by Sara Morgan
Sometimes life’s most precious of gifts can come in the oddest of packages. Little did I know several years ago that the mean-spirited lovebird I was about to take on would come to bring me such joy and teach me a valuable lesson in life.
I have always been a bird person, so it was not that unusual when a friend asked if I would want her peach-faced lovebird. She no longer wanted the bird because it would always attack her other bird. Even though I had never owned a lovebird, I agreed to take in the hostile little creature. And hostile she was. No matter how kind and caring I was towards her, she would take every opportunity to attack me. I ended up having to use a padded glove to feed her because she would viciously bite my hand and cause serious damage if I didn’t. At first, I thought, “what have I gotten myself into”.
Despite the birds bad-tempered behavior, I could not help feeling sorry for her when I noticed that she was laying eggs in the bottom of the cage. Since she had no nesting materials, and no mate, the eggs would roll around on the bottom of the cage until eventually they would become so rotten that I had no choice but to remove them from the cage. That particular exercise required two people since Rainbow, as we would call her, was particularly vicious when her eggs were involved.
Eventually I purchased Rainbow a mate. I admit I was a bit worried, since at first I was not sure whether she would just bite the poor new birds head off. I introduced her to the new bird slowly and luckily for it, Rainbow approved and the bird got to keep his head. In fact, they got along so well, I would soon learn why people referred to them as lovebirds. I bought the happy couple a nesting box and just crossed my fingers; unsure as to whether I had done the right thing.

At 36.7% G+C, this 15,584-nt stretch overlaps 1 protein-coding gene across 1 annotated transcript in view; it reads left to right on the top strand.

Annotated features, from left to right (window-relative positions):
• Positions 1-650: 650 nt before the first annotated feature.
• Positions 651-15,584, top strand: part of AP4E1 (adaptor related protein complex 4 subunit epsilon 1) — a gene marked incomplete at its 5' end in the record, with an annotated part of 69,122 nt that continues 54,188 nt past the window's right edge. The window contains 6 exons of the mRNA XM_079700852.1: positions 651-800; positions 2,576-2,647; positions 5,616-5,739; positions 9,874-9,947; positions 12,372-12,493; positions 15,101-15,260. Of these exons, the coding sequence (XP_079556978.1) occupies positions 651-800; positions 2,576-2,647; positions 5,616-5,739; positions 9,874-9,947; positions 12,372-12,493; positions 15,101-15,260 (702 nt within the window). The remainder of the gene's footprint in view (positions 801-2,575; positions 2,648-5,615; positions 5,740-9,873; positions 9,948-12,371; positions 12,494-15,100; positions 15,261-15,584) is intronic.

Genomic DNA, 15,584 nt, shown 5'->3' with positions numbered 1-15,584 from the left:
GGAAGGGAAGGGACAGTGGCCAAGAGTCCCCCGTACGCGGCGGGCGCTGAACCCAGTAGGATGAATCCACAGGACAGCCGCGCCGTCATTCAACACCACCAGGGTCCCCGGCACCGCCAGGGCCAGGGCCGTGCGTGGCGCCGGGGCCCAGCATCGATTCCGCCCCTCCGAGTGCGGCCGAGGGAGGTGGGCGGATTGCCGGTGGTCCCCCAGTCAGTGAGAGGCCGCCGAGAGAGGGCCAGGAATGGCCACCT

The first two batches resulted in no babies and I was starting to wonder whether the mate I had chosen was really a boy bird. But, one day I peeked in the nesting box and saw the most disgusting site. Baby birds are not that cute. They are terribly small and have no feathers at all. They hardly resemble a bird. I admit I was a bit shocked the first time I saw two of them squirming around in the bottom of the nesting box.
My initial instinct was to remove the babies from the box and try to hand feed them. Fortunately, I came to my senses and quickly realized that the birds knew much more about bird rearing than I did. Even though looking at them was a two-man job and quite an ordeal, I jumped for joy every time I looked in the box and saw they had gotten much bigger. Within six weeks, the tiny babies were as big as their parents and I now had four lovebirds.
Unfortunately, Rainbow was not done. As soon as the new babies were weaned she had laid four more eggs. I knew I was in trouble since the large cage they were in could barely support four birds, let alone any more. Luckily for me, my generous husband was a wonderful handyman and he built me a custom aviary that attached to the house.